Yeah, right.

I did about 100 things wrong while upholstering this chair, and decided to fix about 50 of them.  I’m worried the next chair is going to look so much better because I actually kind of get it now.

Kind of.

I hope that as I’m working on the second chair, I can get more photos of the steps I take, and present it to you in more of a ‘How To’ (or maybe ‘How NOT To’) format.

In the meantime, if you have any tips, suggestions, or even questions, please, please comment! Nothing makes me happier than to hear from you!

Pallet Coffee Table

We purchased our new construction home two months ago, and I’m in the process of trying to blend my industrial/rustic style with my husbands ultra-modern/black plastic style (Read: I’m trying to make sure there is NO modern, black, plastic-y stuff in our house).  One of the things I really wanted was a large coffee table, but I didn’t want the expense.  I started searching the internet and came across a ton of really cool pallet table ideas, and so began the search for some FREE pallets.  First, I asked my husband.  “Sure,” he says, “I can get you some pallets.”  A month later, and still no pallets.  I asked a friend if her husband could get some pallets for me.  “Yeah!” She says, “My husband has a ton of pallets at work.  He can get you some!”  A month later, and still no pallets.  Think, think, think…got it! I’m a genius (in a sing song voice)!! I put on my skinny jeans and asked some guys at our construction site for a couple of pallets.  “Sure,” they say, “Take as many as you need!”  Apparently, my skinny jeans weren’t doing the trick, because they didn’t carry them home for me.

The pallets were pretty beat up, so first I had to sand them…and then I had to sand them some more:

After I finished sanding, and cleaning, I started staining them.  Our couch right now is dark brown, so I wanted to make sure that the wood wasn’t too dark.  I went with Minwax Wood Finish, Early American 230:

I have to admit, this was my first time staining wood! It was so easy! Much easier than painting, I think.  Well, honestly, I haven’t painted much.  So, painting may not be so difficult, either.

I’m now in the process of putting a top coat on the wood and painting my brackets and caster wheels.  Stay tuned for the finished product in the next few days!

Pallet Coffee Table: Part 2

I did it! I was able to finish my pallet coffee table in time for Thanksgiving, and I have to say, it’s an amazing coffee table! It was a lot of work, but so worth it.

I had a really hard time figuring out how to attach the top of the table to the bottom, and finally came to a solution, using elbow brackets.  I wish now that I had spray painted them to match the rest of the hardware on the table, but you can’t actually see the brackets unless you lay on the ground, so I won’t worry about it too much.

I have some ideas about hardware on the outside of the table, just to give it a more industrial vibe.  We’ll see how that plays out.  I added an extra 2 x 4 in between the pallets, to give it some extra height, along with locking caster wheels.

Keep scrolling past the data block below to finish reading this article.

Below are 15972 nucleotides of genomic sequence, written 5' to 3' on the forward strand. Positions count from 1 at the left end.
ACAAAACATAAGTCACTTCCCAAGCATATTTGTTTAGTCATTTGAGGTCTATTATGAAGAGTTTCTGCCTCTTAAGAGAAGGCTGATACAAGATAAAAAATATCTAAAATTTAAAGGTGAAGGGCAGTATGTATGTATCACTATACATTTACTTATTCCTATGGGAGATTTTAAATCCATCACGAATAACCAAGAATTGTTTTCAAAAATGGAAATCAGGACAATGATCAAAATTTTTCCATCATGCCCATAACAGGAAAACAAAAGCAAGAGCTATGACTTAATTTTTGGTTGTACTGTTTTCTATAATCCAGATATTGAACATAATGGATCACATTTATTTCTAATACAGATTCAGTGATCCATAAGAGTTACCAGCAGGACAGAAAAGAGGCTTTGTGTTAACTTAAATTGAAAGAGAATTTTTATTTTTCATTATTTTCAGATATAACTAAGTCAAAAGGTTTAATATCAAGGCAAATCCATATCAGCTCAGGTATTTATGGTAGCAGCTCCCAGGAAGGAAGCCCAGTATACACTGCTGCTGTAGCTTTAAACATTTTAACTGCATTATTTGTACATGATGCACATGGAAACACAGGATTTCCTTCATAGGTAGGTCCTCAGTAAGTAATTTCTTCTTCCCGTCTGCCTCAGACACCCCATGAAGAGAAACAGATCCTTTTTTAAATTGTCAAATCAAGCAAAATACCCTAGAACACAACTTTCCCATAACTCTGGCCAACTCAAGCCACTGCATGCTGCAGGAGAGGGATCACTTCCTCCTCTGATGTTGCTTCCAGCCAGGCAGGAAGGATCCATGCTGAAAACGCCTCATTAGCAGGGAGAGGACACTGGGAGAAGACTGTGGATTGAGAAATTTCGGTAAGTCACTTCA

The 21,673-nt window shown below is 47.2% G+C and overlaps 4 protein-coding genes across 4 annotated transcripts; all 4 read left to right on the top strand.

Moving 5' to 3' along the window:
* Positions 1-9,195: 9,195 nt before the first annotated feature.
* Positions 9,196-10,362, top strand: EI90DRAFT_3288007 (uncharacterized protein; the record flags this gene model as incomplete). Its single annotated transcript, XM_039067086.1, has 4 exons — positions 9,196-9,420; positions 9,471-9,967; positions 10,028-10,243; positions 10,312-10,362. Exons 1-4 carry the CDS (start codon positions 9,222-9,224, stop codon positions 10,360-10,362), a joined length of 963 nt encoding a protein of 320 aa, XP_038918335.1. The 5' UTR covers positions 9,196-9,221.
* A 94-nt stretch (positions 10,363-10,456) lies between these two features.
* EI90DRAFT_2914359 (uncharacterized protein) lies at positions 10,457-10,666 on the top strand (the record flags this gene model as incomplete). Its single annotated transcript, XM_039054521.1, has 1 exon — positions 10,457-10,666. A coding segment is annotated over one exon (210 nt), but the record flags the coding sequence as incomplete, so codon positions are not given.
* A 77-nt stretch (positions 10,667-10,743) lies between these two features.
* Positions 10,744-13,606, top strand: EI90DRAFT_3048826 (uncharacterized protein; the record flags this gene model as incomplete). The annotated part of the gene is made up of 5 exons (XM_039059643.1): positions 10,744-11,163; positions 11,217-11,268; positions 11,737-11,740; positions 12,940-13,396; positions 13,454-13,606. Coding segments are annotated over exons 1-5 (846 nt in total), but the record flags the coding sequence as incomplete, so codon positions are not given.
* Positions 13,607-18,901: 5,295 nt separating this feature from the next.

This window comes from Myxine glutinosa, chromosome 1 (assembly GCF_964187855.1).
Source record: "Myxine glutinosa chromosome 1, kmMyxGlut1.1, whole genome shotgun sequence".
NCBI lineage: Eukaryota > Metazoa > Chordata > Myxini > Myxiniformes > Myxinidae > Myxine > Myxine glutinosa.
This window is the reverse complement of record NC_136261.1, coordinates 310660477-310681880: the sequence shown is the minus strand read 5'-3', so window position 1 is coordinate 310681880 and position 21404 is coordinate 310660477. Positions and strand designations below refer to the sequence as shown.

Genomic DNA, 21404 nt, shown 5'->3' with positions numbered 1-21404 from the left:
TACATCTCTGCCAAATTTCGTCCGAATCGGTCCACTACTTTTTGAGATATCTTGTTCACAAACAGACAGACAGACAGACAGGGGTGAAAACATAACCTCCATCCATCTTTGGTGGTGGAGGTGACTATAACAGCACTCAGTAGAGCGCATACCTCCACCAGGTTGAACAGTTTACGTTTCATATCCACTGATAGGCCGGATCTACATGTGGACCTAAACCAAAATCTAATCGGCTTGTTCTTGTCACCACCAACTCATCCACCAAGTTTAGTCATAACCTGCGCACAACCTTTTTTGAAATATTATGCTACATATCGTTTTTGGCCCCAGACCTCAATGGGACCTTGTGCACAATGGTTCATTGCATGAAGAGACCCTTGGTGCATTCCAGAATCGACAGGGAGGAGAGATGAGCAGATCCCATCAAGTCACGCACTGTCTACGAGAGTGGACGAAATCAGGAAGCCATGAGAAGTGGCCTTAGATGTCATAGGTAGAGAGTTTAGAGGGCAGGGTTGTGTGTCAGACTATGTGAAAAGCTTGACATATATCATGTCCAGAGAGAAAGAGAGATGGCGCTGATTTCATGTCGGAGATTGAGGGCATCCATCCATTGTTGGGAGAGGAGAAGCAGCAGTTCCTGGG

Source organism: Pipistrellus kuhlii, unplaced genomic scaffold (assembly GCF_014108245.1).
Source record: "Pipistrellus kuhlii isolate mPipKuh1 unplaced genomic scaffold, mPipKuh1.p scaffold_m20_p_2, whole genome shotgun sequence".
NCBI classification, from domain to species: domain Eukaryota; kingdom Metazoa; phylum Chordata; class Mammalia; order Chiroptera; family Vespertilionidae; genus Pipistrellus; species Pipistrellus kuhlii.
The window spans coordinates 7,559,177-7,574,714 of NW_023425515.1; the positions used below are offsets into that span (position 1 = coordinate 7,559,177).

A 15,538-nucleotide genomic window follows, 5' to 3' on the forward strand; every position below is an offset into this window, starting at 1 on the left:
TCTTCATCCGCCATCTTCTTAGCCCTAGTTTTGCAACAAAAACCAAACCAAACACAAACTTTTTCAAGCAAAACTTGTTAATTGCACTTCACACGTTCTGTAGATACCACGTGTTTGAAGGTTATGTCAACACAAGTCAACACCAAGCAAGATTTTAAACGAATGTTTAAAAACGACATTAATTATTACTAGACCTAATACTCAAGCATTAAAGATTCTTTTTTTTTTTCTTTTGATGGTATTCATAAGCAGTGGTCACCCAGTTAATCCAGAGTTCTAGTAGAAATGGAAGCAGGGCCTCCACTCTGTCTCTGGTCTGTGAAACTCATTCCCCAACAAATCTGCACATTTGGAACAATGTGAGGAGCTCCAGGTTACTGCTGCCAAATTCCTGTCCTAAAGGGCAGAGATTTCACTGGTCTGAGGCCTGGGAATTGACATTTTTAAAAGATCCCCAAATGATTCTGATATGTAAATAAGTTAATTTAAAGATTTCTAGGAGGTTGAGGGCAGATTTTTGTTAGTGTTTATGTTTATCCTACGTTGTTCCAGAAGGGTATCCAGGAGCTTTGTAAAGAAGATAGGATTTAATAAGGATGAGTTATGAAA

I really can’t tell you how proud I am of this table! I have never made anything like this before, so to start a project like this and see it finished, is an incredible feeling.  Try it yourself, and let me know how it goes.

We’re headed out to the movies but I’ll be back tomorrow to show you our Christmas tree.  I’m trying to convince my husband to let me change up all of our typical holiday decorations.  We’ll see if I’m successful…

Lamp Re-Vamp

I have to admit, the title of my post made me giggle.

On Sunday, my husband took down the chandelier in what is supposed to be our formal dining room, but we’re using it as a sitting area because it connects directly to the living room.  It came with our house and was brushed silver.

After brushing it with some steel wool, and spraying it with primer, I decided to paint it the same color as the hardware on my pallet coffee table.

I also purchased some Edison light bulbs to give the chandelier an antique-y vibe.  I think it still looks like a pretty modern, semi-industrial chandelier.

The light coming from the Edison bulbs is so much warmer than the light from a fluorescent bulb.  Much prettier for photography!

I also got a table lamp that was white ceramic from Marshall’s a few months ago, but the desk and bookcases in our office are white right now, so I decided to give the lamp a little boost.  I totally forgot to take a picture of the original lamp, but imagine it shiny and white.


The light coming from the Edison bulbs is so much warmer than the light from a fluorescent bulb.  Much prettier for photography!

I also got a table lamp that was white ceramic from Marshall’s a few months ago, but the desk and bookcases in our office are white right now, so I decided to give the lamp a little boost.  I totally forgot to take a picture of the original lamp, but imagine it shiny and white.

I love how bold the blue is, and this paint dried really quick! I don’t think it’s actually intended for ceramic, so we’ll see how well it holds up.  I decided that I don’t like the shade that’s currently on the lamp, so I’ll be hunting for something new.


For those of you who follow me on Facebook, you know that yesterday I made an outstanding purchase at Goodwill.

These chairs were only $12.00 each!! I’m putting these chairs in my project line up and hopefully I’ll get them started sooner than I have the drapes.  I’m pretty sure that parts of the chair are not actually wood, but maybe some type of resin? Oh well! I’m too happy to have found a style of chair that I like for so cheap!

I found my fabric for the back panel of the chair.  For the front of the chair and the cushion, I’m going to use drop cloths, which are kind of a light oatmeal color.

What do you think? My drapes are (eventually going to be) white with a blue Marrakech trellis pattern.  I hope it all works together! I’ve really tried to just go with what I like and make it work, and so far, so good.  I hope I can keep that ball rolling.


I’ve decided that for 2014 I’d like to do a photo a week project and I’d love it if you all would join me.  I’ll have a post coming tomorrow with the weekly photos to be taken and how it will all work.